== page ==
How to to get married Indian Style Part 1

The first thing you need to know is that an Indian wedding has very little to do with the couple getting married. And it certainly has absolutely nothing to do with love. Please. That’s for dizzy white people. The sole purpose of an Indian wedding is one thing and one thing alone.

To show off.

Why else have you slaved day and night building an empire if you can’t take blow it all on the ultimate spectacle to end all shows. Its not just a wedding you are organising. Its an experience you are designing. I mean for Shahrukh’s sake we have Bollywood to live up to to. It is our ethnic duty. Its our way of saying ‘But do I say.’ And by the way, Luo funerals aint got nothing on Indian weddings.

So fasten your bindis, put on your bangles and ensure your sari is securely tucked away into your petticoat to avoid any embarrassing predicaments.

The next thing you need to know is that an Indian wedding lasts on average five days. You know what that means. Five themes. Five colour schemes. Five dresses. Five menus. Five locations. Five bands. Five times the arguments. Five time the stress. Five times the drama. And Kenyan brides you thought you had it bad? Remember, each day has its own prescribed set of rituals that must be followed very precisely to ward off bad luck. Because luck is what it takes to keep a marriage together. Apparently.

First things first. A weight loss regime. I’m not talking about the bride silly. Who’s going to be looking at her anyways. I am talking about everyone else. It is imperative that you squeeze into that midriff baring outfit without jiggling on the dance floor. Pudge is so 1960s. Those that can afford to (and many who can’t) nip over to India to get their tummy snipped. Why go on a diet or exercise, when size zero can be bought off a menu the other side of the Indian Ocean.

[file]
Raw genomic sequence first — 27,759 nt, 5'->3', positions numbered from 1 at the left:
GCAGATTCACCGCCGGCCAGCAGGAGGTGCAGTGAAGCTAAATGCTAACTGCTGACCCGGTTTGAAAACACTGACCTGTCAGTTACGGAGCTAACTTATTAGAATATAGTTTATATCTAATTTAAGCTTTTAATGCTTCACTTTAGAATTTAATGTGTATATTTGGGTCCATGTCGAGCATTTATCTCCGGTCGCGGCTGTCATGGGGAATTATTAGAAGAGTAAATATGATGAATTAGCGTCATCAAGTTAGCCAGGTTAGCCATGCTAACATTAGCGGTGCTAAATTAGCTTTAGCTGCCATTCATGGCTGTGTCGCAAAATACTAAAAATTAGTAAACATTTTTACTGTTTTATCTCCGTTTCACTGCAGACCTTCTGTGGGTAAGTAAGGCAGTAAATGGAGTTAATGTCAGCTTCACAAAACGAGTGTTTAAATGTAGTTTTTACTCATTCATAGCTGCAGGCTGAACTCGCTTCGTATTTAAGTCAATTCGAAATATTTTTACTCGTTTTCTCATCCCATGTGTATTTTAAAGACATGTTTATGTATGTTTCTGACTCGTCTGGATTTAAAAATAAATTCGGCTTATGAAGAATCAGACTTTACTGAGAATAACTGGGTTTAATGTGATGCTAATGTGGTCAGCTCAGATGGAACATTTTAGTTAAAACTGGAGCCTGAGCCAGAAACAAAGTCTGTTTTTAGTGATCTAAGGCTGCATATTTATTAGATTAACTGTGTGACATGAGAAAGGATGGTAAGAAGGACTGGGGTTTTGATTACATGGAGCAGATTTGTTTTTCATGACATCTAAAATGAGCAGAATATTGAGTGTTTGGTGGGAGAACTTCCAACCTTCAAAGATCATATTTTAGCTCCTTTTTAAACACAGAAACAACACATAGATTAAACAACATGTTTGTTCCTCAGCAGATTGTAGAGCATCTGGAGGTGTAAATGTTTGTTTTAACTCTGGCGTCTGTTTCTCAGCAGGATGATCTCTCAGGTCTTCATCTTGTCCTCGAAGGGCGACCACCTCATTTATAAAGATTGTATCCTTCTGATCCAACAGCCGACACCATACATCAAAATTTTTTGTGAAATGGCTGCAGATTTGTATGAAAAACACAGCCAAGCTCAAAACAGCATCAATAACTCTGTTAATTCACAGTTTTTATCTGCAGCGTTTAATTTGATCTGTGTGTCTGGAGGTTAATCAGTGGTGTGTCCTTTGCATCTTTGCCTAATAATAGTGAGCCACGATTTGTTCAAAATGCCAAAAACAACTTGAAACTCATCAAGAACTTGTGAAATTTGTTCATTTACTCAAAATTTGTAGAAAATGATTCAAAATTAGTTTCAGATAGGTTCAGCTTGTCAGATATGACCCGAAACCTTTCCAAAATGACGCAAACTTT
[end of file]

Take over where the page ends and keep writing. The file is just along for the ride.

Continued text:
Now that the most important thing is taken care of, the planning may commence.

It would be simply unthinkable to have all the events in the same location. You need a garden venue with pristine lawns for the peacocks you borrowed to strut in. An indoor venue that can be lit up to accentuate the sparkle of the 10kg heavy wedding sari made of Parisian lace and embroidered with thousands of Swarovski crystals hand sewn by stubby fingered turbaned Rajasthani villagers. Naturally, there will be ice sculptures of swans with garlands made of Orchids flown in from Thailand, so air conditioning is essential. And a helipad. You hardly expect the bride to walk to the aisle do you?

Now for the wedding cards. Or should I say merchandise. This is not a wedding. It is a brand. And every component must reflect the brand. The trend of the moment is to have a chocolatier curate a bespoke tray of Belgian chocolate truffles and slip the wedding cards inside the box. It should appear effortless, nonchalant, casual. Like this is what all your correspondence looks like.

The guest list is probably the most stressful part of the wedding. It is a careful balancing act that needs to be approached with the delicate gritted teeth diplomacy of a high level United Nations Security Council meeting. Or a freedom of speech march in the streets of France. This is the birth ground of inter-generational family feuds.  You see not everybody is invited to every event. An invitation is not a right. It is a privilege deigned upon those deemed worthy enough to consume of the family’s opulence. The grandparents will insist on inviting every breathing object that has crossed their paths since they got on the ship from India. There will be resistance to this by the financier of the wedding who sees every person invited as a per capita expenditure. We are Indian after all. You didn’t expect we made our millions by being careless with our money. The magic number will be attained by calculating the minimum number of people required to create enough of a ripple in the community about the extravagance of the wedding. Gossips will be weighted at a higher priority level.